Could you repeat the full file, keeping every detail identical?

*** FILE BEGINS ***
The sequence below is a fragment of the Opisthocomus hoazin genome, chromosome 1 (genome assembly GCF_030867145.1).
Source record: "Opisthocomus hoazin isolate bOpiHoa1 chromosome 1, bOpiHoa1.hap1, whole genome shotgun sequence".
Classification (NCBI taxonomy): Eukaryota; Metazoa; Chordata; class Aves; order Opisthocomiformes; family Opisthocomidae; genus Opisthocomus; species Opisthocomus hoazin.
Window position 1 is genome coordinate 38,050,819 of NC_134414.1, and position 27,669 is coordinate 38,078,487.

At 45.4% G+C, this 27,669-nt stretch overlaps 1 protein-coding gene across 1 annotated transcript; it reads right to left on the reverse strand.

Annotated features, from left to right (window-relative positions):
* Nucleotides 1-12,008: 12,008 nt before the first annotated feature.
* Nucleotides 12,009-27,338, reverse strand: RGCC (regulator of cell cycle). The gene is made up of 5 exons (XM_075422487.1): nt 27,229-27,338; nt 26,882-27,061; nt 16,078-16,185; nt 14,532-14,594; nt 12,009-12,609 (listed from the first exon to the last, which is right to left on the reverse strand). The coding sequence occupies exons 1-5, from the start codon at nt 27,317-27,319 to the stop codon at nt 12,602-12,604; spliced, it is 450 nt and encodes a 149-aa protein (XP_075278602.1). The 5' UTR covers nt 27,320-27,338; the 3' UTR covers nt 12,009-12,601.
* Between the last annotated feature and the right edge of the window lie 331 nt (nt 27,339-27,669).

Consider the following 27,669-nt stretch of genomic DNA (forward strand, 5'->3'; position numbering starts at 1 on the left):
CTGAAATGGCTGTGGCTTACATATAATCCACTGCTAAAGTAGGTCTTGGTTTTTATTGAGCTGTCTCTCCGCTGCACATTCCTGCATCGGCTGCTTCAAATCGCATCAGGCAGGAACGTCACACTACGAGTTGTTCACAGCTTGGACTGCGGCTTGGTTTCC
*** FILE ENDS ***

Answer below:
The sequence below is a fragment of the Opisthocomus hoazin genome, chromosome 1 (genome assembly GCF_030867145.1).
Source record: "Opisthocomus hoazin isolate bOpiHoa1 chromosome 1, bOpiHoa1.hap1, whole genome shotgun sequence".
Classification (NCBI taxonomy): Eukaryota; Metazoa; Chordata; class Aves; order Opisthocomiformes; family Opisthocomidae; genus Opisthocomus; species Opisthocomus hoazin.
Window position 1 is genome coordinate 38,050,819 of NC_134414.1, and position 27,669 is coordinate 38,078,487.

At 45.4% G+C, this 27,669-nt stretch overlaps 1 protein-coding gene across 1 annotated transcript; it reads right to left on the reverse strand.

Annotated features, from left to right (window-relative positions):
* Nucleotides 1-12,008: 12,008 nt before the first annotated feature.
* Nucleotides 12,009-27,338, reverse strand: RGCC (regulator of cell cycle). The gene is made up of 5 exons (XM_075422487.1): nt 27,229-27,338; nt 26,882-27,061; nt 16,078-16,185; nt 14,532-14,594; nt 12,009-12,609 (listed from the first exon to the last, which is right to left on the reverse strand). The coding sequence occupies exons 1-5, from the start codon at nt 27,317-27,319 to the stop codon at nt 12,602-12,604; spliced, it is 450 nt and encodes a 149-aa protein (XP_075278602.1). The 5' UTR covers nt 27,320-27,338; the 3' UTR covers nt 12,009-12,601.
* Between the last annotated feature and the right edge of the window lie 331 nt (nt 27,339-27,669).

Consider the following 27,669-nt stretch of genomic DNA (forward strand, 5'->3'; position numbering starts at 1 on the left):
CTGAAATGGCTGTGGCTTACATATAATCCACTGCTAAAGTAGGTCTTGGTTTTTATTGAGCTGTCTCTCCGCTGCACATTCCTGCATCGGCTGCTTCAAATCGCATCAGGCAGGAACGTCACACTACGAGTTGTTCACAGCTTGGACTGCGGCTTGGTTTCC